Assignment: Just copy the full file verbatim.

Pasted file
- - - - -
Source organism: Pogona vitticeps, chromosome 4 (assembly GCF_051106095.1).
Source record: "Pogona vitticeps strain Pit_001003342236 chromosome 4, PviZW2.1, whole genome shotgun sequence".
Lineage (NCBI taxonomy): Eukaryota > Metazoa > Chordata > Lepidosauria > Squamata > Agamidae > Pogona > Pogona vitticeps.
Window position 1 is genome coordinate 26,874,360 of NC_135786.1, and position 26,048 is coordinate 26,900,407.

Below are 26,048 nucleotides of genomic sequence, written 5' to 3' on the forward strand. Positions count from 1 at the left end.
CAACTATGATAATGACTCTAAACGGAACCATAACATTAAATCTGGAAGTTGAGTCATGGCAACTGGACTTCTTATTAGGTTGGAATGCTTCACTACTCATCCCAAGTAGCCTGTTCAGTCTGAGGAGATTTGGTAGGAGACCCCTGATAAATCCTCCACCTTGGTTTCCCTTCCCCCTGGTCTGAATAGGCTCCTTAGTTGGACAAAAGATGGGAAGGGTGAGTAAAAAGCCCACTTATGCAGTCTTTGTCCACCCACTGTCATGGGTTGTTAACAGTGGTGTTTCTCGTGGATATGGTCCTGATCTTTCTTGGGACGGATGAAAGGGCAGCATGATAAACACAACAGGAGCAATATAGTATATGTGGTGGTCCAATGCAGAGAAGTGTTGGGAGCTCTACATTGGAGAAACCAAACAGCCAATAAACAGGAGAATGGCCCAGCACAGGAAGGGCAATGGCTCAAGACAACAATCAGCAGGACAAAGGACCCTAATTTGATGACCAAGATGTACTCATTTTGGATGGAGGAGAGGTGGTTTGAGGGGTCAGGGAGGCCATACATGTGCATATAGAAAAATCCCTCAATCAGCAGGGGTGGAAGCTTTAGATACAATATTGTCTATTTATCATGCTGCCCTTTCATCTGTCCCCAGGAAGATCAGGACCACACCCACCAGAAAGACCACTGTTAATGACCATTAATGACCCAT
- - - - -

Source organism: Pogona vitticeps, chromosome 4 (assembly GCF_051106095.1).
Source record: "Pogona vitticeps strain Pit_001003342236 chromosome 4, PviZW2.1, whole genome shotgun sequence".
Lineage (NCBI taxonomy): Eukaryota > Metazoa > Chordata > Lepidosauria > Squamata > Agamidae > Pogona > Pogona vitticeps.
Window position 1 is genome coordinate 26,874,360 of NC_135786.1, and position 26,048 is coordinate 26,900,407.

Below are 26,048 nucleotides of genomic sequence, written 5' to 3' on the forward strand. Positions count from 1 at the left end.
CAACTATGATAATGACTCTAAACGGAACCATAACATTAAATCTGGAAGTTGAGTCATGGCAACTGGACTTCTTATTAGGTTGGAATGCTTCACTACTCATCCCAAGTAGCCTGTTCAGTCTGAGGAGATTTGGTAGGAGACCCCTGATAAATCCTCCACCTTGGTTTCCCTTCCCCCTGGTCTGAATAGGCTCCTTAGTTGGACAAAAGATGGGAAGGGTGAGTAAAAAGCCCACTTATGCAGTCTTTGTCCACCCACTGTCATGGGTTGTTAACAGTGGTGTTTCTCGTGGATATGGTCCTGATCTTTCTTGGGACGGATGAAAGGGCAGCATGATAAACACAACAGGAGCAATATAGTATATGTGGTGGTCCAATGCAGAGAAGTGTTGGGAGCTCTACATTGGAGAAACCAAACAGCCAATAAACAGGAGAATGGCCCAGCACAGGAAGGGCAATGGCTCAAGACAACAATCAGCAGGACAAAGGACCCTAATTTGATGACCAAGATGTACTCATTTTGGATGGAGGAGAGGTGGTTTGAGGGGTCAGGGAGGCCATACATGTGCATATAGAAAAATCCCTCAATCAGCAGGGGTGGAAGCTTTAGATACAATATTGTCTATTTATCATGCTGCCCTTTCATCTGTCCCCAGGAAGATCAGGACCACACCCACCAGAAAGACCACTGTTAATGACCATTAATGACCCAT